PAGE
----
Just as Palekar was criticising recent decisions taken on future NGMA programmes, he was interrupted from the dais by Jesal Thacker, “This function is about Prabhakar Barwe. Just stick to that… I am sorry, sir. You have to stop this.”
This is an excellent display, and revelation, of the language of censorship. What the curator meant to tell Palekar was: Stick to Barwe’s art. Stick to a discourse of art that is not political. Stick to the meaning of art that does not relate it to this world. Stick to discussing art that does not connect you to your audience. That does not connect you to the NGMA. That connects nobody to nobody. That connects nothing to nothing.
The curator appeared unnerved by Palekar’s exposure of the politics surrounding the NGMA. She desperately tried to use her authority to shut Palekar up. Censorship draws its language from the fear that haunts authoritarian regimes. Power suffers from an intense discomfort to hear the truth about itself. Authoritarian regimes will use every means to suppress the voice that dares to speak or write the truth that goes against its interests. Censorship is that paranoid force that is used against people to stop them from speaking the truth.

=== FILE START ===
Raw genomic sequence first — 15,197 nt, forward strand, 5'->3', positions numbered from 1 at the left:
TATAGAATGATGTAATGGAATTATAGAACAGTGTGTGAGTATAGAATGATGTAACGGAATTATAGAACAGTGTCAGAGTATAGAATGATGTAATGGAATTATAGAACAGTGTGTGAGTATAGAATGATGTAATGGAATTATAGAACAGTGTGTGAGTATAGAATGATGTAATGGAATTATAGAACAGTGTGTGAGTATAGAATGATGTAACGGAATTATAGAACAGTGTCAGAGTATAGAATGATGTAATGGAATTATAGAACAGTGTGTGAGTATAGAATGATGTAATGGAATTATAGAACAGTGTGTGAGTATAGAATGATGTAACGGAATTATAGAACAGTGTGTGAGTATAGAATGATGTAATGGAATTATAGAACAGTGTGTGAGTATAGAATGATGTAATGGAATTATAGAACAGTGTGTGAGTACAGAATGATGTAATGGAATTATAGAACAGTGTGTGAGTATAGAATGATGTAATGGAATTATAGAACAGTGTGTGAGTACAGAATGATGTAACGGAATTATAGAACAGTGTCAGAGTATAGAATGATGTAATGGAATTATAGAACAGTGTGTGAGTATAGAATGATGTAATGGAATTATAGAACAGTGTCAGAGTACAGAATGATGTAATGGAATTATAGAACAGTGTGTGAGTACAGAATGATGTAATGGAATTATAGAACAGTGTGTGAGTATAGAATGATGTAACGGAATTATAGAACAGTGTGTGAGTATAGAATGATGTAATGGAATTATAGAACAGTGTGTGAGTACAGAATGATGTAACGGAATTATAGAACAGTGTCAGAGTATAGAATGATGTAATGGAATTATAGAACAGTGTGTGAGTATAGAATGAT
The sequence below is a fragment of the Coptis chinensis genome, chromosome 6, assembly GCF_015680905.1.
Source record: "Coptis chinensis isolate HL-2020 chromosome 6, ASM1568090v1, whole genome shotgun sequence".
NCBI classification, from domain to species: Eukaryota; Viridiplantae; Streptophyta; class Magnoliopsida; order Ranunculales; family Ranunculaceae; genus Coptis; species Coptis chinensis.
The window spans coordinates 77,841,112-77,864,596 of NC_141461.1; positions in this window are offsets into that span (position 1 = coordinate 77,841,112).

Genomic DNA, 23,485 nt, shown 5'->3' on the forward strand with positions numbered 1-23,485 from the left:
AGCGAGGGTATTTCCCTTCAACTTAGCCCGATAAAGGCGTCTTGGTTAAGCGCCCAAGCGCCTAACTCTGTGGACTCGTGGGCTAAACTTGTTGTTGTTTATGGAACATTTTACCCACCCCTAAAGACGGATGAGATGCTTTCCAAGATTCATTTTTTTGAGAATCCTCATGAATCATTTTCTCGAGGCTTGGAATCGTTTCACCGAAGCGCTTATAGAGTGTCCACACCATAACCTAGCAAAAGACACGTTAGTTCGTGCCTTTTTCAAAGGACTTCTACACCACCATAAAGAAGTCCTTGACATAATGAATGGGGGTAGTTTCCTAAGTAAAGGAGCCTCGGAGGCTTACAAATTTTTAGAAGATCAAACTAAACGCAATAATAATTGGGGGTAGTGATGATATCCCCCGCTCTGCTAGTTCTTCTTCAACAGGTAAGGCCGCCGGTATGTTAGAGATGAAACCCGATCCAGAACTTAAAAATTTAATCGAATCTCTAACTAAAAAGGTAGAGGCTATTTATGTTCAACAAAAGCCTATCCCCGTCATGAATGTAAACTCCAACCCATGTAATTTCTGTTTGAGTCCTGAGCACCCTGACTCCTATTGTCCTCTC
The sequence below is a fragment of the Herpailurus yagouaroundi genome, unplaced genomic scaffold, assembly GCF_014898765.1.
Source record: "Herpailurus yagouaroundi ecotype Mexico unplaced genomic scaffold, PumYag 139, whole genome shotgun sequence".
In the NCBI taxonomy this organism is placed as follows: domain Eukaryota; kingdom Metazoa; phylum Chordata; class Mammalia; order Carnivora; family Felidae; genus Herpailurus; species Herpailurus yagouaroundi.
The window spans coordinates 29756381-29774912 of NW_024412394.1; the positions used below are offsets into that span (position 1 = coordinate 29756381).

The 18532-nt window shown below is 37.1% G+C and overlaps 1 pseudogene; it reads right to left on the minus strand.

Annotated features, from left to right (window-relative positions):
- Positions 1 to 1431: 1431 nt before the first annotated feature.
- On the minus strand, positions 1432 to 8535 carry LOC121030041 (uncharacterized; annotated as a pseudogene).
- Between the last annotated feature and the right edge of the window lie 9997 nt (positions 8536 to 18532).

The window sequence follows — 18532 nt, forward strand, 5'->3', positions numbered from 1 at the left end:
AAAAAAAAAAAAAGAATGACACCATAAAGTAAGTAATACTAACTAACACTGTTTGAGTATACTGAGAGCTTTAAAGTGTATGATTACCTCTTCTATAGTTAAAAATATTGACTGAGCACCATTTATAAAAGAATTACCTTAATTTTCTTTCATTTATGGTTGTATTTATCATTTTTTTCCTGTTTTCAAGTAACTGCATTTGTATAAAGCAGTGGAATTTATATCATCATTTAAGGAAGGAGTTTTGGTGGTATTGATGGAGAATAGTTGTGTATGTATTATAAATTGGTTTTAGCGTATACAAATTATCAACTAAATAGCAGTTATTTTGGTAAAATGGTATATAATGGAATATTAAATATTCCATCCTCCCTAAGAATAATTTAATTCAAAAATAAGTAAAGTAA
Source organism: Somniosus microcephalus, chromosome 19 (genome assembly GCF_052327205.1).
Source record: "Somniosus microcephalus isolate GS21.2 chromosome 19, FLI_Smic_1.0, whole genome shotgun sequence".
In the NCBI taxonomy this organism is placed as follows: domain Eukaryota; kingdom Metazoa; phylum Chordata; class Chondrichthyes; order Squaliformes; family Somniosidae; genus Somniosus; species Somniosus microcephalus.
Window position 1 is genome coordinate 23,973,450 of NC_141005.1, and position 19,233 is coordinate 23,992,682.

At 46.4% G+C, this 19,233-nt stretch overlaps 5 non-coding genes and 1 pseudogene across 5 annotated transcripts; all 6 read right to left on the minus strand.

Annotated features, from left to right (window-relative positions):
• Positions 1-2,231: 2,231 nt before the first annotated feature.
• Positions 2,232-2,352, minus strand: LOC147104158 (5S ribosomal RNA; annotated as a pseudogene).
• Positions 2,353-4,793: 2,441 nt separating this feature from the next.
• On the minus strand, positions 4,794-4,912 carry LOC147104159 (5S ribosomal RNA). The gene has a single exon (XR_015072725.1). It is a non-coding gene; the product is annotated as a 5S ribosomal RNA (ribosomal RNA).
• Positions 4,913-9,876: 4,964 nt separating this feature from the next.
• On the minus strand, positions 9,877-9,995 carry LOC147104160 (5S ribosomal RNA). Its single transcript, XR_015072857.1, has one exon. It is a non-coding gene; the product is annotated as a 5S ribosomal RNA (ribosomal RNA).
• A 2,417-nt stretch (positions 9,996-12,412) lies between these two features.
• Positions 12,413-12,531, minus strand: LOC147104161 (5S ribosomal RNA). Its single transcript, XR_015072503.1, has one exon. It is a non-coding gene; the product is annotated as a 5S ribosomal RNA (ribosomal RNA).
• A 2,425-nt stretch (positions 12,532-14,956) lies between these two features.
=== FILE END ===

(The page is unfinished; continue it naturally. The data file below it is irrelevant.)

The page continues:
Palekar was taken aback but appeared unfazed. He was aware of his strength, against the fear of those who tried to censor his script.
Palekar, like an actor on stage who has vowed to speak the truth, responded to his interrupters in a polite but provocative tone, “Are you asking me not to speak? … Nayantara Sehgal was invited to speak, and at last minute, that invitation was withdrawn because what she was going to speak was slightly critical of the situation around us. Are we creating the same situation here? You are asking me not to speak?”